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Steve Jobs’ death last week was treated by some of the media like the loss of a holy man. I’m not sure poor Ann Curry of “The Today Show” can handle many more of these reports. She gets so intensely … somber.

But you do have to acknowledge the enormous influence Jobs had on our culture. Nearly every way we communicate with each other (except perhaps by face-to-face conversation) has been changed by his visit to our planet.

I have no understanding at all about computer technology – or how Jobs, Steve Wozniak, Bill Gates and all those other 1970s Silicon Valley boys unlocked the magic of microchips.

But retailing I get. And much as Jobs changed the way we live, he also changed the way we shop. Randall Stone of Lippincott called Apple and Jobs “this decade’s game-changer, in the way Les Wexner at Limited and Gordon Segal at Crate & Barrel once changed their sectors.” (One difference: You don’t need a Genius Bar to explain how stemware works.)

Jobs, Wexner, Segal, Sam Walton, Howard Schultz, Richard Hayne, John Mackey – they all understood their brands because they’d created them, and they knew how to express that essence in the marketplace.

And they were obsessive! Did you know that the sleep indicator light on the MacBook is timed to glow at an adult’s average breathing rate of 12 breaths per minute? Jobs saw the function behind the design behind the function! It didn’t matter if only he saw it. It still permeated the entire Apple experience.

I’ve heard he was a GC’s nightmare. He insisted on only the right marble for a countertop. He fixated on the color grains in granite. And he connected all those design details to his customers. It wasn’t just building a neat store. It was building a store that engaged the Apple shopper and represented the Apple brand.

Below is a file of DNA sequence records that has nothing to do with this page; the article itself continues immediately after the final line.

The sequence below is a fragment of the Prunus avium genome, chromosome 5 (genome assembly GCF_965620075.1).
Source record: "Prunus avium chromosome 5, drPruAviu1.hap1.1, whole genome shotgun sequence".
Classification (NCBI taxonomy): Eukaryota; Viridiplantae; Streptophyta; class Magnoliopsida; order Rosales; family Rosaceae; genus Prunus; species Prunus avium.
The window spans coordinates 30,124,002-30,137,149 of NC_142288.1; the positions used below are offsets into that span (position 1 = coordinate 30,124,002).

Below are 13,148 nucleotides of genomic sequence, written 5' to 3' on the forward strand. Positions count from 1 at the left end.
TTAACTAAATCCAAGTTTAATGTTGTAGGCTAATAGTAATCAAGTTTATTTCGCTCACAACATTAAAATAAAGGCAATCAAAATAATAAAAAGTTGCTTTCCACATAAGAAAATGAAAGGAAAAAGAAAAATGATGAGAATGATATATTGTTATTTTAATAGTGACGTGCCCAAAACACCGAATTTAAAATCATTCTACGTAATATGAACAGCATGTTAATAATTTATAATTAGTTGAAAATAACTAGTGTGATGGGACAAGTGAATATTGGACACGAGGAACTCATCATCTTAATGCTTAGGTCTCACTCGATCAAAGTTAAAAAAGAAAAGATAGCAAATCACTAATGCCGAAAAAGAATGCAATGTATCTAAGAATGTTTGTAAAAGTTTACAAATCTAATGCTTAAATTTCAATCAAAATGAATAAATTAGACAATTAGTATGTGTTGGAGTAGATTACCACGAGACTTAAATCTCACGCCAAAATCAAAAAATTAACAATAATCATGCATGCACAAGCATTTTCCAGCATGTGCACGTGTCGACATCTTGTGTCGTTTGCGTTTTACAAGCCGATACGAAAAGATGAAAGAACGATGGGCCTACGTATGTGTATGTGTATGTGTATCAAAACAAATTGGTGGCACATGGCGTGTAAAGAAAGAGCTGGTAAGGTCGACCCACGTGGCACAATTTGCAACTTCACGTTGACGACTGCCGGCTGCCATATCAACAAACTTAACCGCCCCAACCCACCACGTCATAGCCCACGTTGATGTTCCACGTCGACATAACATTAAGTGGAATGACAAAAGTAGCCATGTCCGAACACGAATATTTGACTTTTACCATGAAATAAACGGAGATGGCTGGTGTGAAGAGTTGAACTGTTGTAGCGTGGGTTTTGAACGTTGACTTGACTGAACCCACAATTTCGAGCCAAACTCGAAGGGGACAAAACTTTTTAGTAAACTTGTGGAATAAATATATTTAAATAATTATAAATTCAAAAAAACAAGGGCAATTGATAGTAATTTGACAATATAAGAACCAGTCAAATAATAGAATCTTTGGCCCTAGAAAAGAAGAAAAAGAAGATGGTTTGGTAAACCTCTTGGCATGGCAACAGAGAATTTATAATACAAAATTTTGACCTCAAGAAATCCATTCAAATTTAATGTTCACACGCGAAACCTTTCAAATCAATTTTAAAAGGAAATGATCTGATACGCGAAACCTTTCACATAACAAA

People found themselves flocking to Apple – the stores and the brand – to become part of the community that just seemed to be cooler than everyone else.

The Apple bullpen has people who can develop the next, better iSomething. After all, Jobs had been ill for a couple of years and the products kept coming. But is there that visionary with the instincts, passion and commitment to what turns shoppers on? Someone who will not simply roll out more glass staircases, but will anticipate exactly when something else could become the architectural representation of the brand?

What will we rave about in this next decade if not Apple’s retail genius? Visionaries are not in long supply. If they were, we wouldn’t be spending all this time talking about Steve Jobs.



MasterClass: ‘Re-Sparkling’ Retail: Using Store Design to Build Trust, Faith and Brand Loyalty

HOW CAN WE EMPOWER and inspire senior leaders to see design as an investment for future retail growth? This session, led by retail design expert Ian Johnston from Quinine Design, explores how physical stores remain unmatched in the ability to build trust, faith, and loyalty with your customers, ultimately driving shareholder value.

Presented by:
Ian Johnston
Founder and Creative Director, Quinine Design

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